When my son, Ethan, was in sixth grade, he was invited to a birthday party. It wasn’t for one of his core group of friends, but he knew this kid pretty well from school and it was at a laser tag place, and this is during the age where as a parent you could drop them off at the beginning of the party and pick them up at the end. So it’s the end of the party, I walk into the room where they’ve had pizza and cake and the birthday kid has opened his gifts, and I see Ethan sitting over at a table by himself.
On the car ride home, I asked Ethan, “Hey, tell me about the party.” He says, “Oh, it was awesome, mom! I was so great at laser tag, and this happened,” and he’s going on and on, it’s fantastic. I then asked, “Hey, I saw that you were sitting at a table by yourself. Tell me about that.” Well, he says, I was sitting at the table with all the kids, but they were texting each other, so I decided to move over there.
Well, this is during a time in sixth grade when Ethan had not asked for a cell phone, could care less about a cell phone, so he didn’t have a cell phone – but apparently all of the other kids at the party had one, and they were texting each other while they were sitting next to one another. I shared with Ethan that it is absolutely important to understand and have good knowledge about technology, and have good knowledge in school and your academics.
But if all things are equal on that knowledge, there is one thing that is going to be the differentiator, the thing that is going to separate you from everyone else – and that is your ability to communicate. Communication is at the foundation, it is absolutely that foundational piece that creates the trifecta for what elite performers need.
Elite performers have to have that ability for high emotional intelligence, that high EQ, to be able to master their emotions. High elite performers need to be able to have these interpersonal skills. Again, even with artificial intelligence and technology here, the ability to interact with others. And then finally, that human relationship; being able to establish and cultivate human relations. These are the differentiators. This is the trifecta of what makes an elite performer, and it all begins with that foundation of communication.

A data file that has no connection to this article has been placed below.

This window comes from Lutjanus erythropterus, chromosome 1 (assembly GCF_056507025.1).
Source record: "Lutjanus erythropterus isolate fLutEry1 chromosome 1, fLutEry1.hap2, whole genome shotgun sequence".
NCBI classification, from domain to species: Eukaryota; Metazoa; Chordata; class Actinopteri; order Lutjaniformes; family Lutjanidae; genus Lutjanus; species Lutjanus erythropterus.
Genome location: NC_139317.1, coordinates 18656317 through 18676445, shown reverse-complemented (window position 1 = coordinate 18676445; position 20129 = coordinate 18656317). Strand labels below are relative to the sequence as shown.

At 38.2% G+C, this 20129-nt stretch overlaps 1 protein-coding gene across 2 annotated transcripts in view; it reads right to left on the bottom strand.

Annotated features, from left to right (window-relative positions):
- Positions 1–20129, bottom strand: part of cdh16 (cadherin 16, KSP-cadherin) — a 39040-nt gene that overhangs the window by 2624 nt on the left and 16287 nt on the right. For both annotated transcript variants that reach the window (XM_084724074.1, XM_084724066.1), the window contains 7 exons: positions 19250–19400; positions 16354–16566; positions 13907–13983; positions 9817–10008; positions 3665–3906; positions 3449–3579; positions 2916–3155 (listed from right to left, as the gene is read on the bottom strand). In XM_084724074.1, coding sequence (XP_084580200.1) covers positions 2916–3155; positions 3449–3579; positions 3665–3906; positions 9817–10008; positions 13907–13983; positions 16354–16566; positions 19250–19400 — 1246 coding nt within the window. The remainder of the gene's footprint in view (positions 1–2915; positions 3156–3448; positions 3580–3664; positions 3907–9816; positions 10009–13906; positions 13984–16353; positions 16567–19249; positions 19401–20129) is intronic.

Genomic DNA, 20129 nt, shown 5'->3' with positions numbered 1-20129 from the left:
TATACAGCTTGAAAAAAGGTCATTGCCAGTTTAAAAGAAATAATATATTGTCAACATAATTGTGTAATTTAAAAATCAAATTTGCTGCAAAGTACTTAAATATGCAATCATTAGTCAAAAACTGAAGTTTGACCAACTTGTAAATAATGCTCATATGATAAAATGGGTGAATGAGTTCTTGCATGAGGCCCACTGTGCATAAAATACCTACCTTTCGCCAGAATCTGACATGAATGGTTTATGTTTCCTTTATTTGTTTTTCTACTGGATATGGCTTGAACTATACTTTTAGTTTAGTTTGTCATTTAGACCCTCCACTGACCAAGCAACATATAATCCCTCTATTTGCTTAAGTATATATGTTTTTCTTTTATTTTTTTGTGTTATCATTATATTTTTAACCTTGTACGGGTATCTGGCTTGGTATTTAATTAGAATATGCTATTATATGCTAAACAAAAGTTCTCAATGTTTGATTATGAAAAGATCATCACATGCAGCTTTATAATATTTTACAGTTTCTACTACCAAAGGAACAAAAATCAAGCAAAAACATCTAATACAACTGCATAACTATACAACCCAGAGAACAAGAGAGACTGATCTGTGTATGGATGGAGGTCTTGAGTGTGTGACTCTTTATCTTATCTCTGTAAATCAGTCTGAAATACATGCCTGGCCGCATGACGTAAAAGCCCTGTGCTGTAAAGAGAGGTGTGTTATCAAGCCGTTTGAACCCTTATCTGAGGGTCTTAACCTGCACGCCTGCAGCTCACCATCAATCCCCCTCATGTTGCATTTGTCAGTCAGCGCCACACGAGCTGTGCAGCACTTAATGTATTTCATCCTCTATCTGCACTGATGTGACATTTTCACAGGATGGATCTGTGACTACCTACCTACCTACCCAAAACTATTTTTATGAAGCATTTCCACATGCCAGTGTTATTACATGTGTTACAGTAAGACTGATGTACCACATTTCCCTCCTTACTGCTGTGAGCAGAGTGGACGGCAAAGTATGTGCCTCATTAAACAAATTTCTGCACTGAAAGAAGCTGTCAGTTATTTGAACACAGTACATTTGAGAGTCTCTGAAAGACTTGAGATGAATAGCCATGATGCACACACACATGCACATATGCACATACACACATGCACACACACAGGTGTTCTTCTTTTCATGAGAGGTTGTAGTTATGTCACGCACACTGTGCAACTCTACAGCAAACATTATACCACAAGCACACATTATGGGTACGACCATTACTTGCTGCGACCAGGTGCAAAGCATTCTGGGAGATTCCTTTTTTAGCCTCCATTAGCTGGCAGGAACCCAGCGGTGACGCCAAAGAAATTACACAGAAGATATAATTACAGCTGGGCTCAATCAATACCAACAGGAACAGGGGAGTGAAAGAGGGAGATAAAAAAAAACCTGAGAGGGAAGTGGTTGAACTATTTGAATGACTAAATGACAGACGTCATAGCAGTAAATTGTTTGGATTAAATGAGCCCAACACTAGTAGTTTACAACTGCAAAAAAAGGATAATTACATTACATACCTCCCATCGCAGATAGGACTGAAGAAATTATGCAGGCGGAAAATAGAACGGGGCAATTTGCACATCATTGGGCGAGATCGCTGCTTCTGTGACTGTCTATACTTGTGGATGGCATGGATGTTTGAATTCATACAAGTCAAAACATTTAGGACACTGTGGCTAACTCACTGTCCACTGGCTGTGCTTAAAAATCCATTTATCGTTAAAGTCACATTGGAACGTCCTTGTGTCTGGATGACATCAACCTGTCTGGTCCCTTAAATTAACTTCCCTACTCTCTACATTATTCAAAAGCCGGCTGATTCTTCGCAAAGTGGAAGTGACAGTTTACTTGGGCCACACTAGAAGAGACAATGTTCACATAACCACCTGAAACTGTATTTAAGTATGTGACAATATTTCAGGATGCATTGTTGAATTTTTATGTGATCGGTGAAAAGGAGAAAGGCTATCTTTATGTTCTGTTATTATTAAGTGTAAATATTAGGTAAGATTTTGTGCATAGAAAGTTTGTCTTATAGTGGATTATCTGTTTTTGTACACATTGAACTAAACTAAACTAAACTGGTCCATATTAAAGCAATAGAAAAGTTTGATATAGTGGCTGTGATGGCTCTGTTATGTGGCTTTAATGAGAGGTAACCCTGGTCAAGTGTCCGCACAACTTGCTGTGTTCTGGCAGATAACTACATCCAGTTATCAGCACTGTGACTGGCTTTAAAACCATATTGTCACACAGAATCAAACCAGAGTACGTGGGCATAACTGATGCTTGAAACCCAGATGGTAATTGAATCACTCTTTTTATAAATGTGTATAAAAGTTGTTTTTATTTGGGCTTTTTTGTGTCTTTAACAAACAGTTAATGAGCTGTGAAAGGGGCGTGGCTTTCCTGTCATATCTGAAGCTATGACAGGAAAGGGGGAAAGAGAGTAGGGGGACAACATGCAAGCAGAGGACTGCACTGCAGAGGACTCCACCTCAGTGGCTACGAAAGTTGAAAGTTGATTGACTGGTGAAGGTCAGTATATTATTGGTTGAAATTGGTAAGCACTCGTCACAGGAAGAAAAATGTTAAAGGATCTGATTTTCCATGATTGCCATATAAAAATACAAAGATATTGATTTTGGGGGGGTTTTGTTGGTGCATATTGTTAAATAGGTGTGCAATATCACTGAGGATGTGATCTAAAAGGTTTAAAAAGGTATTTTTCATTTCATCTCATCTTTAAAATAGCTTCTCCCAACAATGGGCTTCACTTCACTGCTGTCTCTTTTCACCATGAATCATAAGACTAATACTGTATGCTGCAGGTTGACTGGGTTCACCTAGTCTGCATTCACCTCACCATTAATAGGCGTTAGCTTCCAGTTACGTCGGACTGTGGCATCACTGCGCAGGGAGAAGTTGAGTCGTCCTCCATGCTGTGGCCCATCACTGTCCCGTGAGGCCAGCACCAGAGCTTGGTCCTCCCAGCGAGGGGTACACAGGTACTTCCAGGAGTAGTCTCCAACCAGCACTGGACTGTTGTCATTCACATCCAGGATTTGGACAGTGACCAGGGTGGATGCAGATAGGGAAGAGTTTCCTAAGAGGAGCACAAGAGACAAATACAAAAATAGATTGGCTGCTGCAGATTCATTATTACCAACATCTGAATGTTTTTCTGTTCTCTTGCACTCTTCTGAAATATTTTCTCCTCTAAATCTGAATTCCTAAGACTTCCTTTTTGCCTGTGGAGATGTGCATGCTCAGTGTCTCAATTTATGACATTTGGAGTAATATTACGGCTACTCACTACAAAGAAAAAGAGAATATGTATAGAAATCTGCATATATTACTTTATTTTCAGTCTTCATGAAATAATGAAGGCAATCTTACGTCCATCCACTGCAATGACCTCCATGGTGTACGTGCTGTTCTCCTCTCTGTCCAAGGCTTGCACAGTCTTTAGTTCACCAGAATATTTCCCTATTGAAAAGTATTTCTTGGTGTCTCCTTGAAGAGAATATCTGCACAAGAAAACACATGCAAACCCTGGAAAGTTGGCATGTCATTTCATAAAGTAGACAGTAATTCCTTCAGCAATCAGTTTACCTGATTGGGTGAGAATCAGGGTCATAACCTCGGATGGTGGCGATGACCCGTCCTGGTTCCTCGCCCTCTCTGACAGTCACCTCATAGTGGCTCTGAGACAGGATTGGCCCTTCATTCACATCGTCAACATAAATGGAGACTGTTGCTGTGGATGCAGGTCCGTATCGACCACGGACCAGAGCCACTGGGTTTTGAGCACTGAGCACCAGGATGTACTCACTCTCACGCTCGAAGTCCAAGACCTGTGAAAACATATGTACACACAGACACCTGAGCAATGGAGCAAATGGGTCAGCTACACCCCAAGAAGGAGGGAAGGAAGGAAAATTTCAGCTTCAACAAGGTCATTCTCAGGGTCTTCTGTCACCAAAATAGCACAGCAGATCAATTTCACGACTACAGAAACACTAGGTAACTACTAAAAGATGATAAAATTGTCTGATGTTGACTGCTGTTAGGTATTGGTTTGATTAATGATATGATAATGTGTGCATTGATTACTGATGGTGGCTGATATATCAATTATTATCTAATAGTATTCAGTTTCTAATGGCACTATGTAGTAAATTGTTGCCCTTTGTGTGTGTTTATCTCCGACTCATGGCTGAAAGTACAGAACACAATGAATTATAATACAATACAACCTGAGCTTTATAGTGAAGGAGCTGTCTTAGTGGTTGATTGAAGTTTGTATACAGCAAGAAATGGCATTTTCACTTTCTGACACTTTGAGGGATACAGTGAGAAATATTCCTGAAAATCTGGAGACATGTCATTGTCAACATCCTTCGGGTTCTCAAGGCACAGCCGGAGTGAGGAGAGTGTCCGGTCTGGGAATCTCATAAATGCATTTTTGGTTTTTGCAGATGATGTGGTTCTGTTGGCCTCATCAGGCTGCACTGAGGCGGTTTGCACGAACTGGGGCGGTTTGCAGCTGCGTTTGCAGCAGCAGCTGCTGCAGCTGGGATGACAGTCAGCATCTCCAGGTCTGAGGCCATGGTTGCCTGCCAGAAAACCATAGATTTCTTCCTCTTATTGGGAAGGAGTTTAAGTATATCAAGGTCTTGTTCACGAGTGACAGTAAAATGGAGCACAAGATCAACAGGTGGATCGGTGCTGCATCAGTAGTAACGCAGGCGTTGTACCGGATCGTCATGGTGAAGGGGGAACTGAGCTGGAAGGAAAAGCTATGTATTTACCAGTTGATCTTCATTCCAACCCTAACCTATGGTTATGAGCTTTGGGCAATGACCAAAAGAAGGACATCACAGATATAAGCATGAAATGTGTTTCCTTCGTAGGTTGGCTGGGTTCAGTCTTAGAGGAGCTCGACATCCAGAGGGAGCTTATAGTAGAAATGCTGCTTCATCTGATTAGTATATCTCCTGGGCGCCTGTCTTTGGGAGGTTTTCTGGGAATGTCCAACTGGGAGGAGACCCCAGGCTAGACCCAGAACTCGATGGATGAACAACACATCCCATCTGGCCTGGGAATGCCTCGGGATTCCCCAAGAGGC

So I challenge you, if you are looking to accelerate, to be an even greater elite performer than you already are today, where are you at on that spectrum in terms of communication? What do you look like in terms of your emotional intelligence? Do you have that ability for interpersonal skills? Are you able to cultivate human relations?
We are seeing right now that there is a need at companies and organizations, especially as the next generation is entering the workforce, where they were completely sheltered with technology alone for all learning and interaction, there is now a need for pure basics of etiquette training. How to have appropriate social conversations or maintain appropriate eye contact.
So where are we in that regard? If we want to reach that elite performance, it’s got to start with the basics of communication before we start looking at the technology, for you to reach the next level.